In winter, harsh weather and reduced hours of daylight make it challenging for wild birds to find food and keep warm; wild food is less abundant and water sources may be frozen. In summer, water sources dry up during droughts and hardened earth prevents access to insects and worms. By putting out food, we may help birds survive the winter and even influence their fitness for breeding. Our food may also help adults feed their chicks, especially when songbirds are breeding earlier due to climate change, but prey such as caterpillars have not yet emerged or reached peak availability to meet demand. Once we start providing extra food, it can be hard to stop if we think the birds depend on it.
2. Diversity and populations increasing in gardens
Every winter since 1970, the BTO Garden Bird Feeding Survey (GBFS) has recorded bird activity in approximately 250 gardens where people feed birds; initially food provision was mealtime leftovers but now includes products supplied by a booming industry. GBFS data suggests these changes have increased the variety of birds visiting our gardens from 15.9 species during autumn and winter in 1970–71 to 22.7 species during the winter of 2010–2011. Using this data, researchers from BTO confirm that feeding birds is having a major influence on garden bird communities in Britain, increasing both the populations of certain species as well as the diversity visiting feeders.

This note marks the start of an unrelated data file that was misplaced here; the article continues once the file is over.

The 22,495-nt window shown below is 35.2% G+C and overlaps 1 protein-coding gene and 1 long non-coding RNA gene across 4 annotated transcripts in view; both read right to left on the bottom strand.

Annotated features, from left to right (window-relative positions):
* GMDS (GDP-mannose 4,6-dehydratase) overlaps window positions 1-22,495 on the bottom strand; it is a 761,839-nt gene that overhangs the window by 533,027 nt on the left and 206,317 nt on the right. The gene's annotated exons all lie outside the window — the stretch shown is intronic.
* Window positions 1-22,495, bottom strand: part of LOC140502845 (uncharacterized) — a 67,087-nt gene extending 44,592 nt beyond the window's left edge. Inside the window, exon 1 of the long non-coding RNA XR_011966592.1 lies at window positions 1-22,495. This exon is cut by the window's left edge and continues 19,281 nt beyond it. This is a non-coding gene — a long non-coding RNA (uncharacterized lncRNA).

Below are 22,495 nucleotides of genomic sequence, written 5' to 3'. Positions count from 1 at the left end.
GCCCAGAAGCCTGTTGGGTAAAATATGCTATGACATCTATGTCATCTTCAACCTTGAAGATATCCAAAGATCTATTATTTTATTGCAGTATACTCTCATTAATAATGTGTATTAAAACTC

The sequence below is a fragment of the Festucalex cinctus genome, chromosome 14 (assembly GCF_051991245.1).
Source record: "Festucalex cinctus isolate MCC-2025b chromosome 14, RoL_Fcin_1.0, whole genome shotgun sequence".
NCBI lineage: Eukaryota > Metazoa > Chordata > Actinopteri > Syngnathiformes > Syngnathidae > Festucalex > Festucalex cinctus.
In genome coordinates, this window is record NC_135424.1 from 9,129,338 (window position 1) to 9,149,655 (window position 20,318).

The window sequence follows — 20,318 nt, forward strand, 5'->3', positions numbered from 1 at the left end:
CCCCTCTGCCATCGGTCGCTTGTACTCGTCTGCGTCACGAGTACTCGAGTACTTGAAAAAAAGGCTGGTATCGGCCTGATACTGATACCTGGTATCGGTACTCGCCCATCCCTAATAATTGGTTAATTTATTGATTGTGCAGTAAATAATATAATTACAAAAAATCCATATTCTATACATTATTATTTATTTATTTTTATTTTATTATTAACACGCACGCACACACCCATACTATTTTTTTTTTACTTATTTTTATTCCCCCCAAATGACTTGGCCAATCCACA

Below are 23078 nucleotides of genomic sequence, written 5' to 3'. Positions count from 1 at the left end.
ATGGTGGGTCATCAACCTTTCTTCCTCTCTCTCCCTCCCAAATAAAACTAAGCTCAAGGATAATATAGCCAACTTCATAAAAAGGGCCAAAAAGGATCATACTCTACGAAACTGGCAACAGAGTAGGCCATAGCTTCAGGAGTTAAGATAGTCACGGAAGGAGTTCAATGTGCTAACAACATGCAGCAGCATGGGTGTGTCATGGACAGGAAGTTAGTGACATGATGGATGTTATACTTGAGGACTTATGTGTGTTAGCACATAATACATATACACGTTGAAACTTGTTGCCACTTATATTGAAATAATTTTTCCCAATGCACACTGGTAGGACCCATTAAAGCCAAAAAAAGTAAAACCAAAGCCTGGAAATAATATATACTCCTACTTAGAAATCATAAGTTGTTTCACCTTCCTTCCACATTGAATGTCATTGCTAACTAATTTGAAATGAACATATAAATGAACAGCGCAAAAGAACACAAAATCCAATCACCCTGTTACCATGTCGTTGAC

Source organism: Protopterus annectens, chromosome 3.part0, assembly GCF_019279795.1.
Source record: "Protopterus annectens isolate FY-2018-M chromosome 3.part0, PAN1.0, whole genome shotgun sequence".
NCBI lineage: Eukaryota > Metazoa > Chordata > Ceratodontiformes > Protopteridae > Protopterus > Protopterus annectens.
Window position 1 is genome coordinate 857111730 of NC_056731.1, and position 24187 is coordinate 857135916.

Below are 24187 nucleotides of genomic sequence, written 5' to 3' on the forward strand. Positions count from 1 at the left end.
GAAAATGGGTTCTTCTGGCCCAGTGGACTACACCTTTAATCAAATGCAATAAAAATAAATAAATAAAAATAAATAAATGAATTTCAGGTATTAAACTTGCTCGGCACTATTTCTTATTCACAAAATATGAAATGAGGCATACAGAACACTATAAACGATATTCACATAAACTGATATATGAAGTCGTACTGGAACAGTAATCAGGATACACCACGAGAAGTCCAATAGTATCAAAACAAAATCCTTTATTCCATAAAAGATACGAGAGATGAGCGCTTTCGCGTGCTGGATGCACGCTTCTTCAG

In the 1970s, House Sparrow and Starling dominated garden bird feeders. Today, more species take advantage of the range of supplementary foods on offer with Goldfinch and Woodpigeon reported by over 80% of GBFS participants compared to fewer than 20% in 1973. The BTO study even found the number of feeders in a garden has a greater influence on species richness and diversity than winter temperature or local habitat. Researchers therefore suggest, “Greater coordination of feeding activities, across networks of gardens and at multiple spatial scales, could be an innovative way of delivering large-scale conservation or species management outcomes in the future.”